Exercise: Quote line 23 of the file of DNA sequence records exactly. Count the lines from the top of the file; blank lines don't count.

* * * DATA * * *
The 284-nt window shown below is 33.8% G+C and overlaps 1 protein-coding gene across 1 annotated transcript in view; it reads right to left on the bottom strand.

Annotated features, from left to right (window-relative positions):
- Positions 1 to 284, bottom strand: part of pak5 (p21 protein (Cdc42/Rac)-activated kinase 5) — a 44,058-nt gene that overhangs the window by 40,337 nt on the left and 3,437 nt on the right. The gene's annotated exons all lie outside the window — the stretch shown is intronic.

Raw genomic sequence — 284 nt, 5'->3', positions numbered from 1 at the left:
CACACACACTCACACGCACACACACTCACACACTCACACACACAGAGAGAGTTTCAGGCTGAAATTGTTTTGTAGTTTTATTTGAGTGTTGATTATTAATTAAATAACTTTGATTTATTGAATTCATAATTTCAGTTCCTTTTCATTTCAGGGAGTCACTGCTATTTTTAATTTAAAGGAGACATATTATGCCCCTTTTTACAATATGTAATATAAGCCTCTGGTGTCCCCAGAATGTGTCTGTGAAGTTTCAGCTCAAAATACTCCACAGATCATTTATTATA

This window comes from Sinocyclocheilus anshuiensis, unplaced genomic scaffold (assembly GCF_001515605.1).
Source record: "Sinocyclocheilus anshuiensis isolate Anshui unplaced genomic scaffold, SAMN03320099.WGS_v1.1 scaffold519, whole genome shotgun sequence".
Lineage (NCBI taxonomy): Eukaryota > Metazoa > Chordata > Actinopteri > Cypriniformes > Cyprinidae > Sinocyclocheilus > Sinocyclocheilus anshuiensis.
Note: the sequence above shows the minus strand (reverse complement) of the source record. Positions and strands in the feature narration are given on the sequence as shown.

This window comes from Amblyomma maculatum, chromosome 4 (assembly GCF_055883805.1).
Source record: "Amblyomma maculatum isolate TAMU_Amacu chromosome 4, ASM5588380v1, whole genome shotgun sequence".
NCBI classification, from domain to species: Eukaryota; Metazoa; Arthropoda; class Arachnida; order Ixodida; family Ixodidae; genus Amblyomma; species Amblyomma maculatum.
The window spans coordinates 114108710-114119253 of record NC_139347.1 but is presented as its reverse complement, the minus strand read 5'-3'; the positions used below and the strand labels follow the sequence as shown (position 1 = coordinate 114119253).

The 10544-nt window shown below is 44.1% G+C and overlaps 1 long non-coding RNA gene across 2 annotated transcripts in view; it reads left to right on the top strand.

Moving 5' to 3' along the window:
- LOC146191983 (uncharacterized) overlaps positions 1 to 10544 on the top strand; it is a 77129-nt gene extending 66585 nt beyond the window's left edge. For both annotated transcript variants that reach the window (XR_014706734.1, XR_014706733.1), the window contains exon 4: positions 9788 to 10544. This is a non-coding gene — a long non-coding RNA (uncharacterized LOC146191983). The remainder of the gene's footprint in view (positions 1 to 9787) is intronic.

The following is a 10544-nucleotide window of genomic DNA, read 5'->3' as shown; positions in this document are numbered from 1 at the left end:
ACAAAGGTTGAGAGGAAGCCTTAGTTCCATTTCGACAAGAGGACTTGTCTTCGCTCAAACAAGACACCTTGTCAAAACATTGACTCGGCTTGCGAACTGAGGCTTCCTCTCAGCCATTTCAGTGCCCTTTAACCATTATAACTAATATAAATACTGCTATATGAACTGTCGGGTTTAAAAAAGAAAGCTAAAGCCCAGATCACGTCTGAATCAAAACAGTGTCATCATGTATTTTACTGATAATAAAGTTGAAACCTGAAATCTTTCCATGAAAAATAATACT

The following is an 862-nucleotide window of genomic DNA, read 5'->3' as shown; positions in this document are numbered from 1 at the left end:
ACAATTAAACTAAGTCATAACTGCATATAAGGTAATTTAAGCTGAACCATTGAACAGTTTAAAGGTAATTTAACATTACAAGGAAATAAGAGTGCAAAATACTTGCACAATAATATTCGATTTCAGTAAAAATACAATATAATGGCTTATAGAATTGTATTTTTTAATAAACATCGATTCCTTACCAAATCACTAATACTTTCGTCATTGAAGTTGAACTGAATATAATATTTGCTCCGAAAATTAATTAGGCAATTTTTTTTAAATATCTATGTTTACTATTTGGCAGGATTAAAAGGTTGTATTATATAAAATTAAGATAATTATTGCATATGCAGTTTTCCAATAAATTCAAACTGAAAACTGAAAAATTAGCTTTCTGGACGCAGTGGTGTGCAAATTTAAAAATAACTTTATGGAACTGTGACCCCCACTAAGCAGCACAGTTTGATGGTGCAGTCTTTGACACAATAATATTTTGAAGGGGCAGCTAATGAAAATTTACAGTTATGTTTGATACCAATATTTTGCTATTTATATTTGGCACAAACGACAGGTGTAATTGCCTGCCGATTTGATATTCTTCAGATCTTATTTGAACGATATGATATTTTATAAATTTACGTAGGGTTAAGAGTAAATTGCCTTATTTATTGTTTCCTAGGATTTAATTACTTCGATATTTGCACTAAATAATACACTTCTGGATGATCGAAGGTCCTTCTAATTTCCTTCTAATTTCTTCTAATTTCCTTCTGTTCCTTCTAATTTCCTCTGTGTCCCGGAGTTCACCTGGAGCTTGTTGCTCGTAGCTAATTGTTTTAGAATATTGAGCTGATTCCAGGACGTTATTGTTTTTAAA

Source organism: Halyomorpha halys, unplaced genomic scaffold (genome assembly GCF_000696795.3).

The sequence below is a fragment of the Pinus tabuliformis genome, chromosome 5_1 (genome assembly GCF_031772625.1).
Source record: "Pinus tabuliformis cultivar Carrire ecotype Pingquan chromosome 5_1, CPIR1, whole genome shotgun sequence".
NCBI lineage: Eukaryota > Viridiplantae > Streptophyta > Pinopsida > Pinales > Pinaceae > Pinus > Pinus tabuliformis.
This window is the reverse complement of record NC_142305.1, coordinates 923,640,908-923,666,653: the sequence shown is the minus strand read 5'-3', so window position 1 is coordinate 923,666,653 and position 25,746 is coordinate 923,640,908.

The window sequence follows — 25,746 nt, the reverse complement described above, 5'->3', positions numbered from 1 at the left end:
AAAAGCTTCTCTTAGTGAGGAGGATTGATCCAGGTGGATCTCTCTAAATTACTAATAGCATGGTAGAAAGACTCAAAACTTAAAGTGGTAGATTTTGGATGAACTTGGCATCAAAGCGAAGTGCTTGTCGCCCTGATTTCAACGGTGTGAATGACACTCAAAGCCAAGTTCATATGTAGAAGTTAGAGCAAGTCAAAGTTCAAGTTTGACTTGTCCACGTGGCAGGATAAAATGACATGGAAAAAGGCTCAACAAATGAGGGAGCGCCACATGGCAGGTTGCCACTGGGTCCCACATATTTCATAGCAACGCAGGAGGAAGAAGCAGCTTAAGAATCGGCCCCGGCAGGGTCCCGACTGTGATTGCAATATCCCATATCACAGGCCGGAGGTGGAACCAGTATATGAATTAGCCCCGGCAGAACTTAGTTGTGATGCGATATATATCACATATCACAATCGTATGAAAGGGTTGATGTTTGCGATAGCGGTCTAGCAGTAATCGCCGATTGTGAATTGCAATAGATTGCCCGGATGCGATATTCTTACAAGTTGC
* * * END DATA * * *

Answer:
Source record: "Pinus tabuliformis cultivar Carrire ecotype Pingquan chromosome 5_1, CPIR1, whole genome shotgun sequence".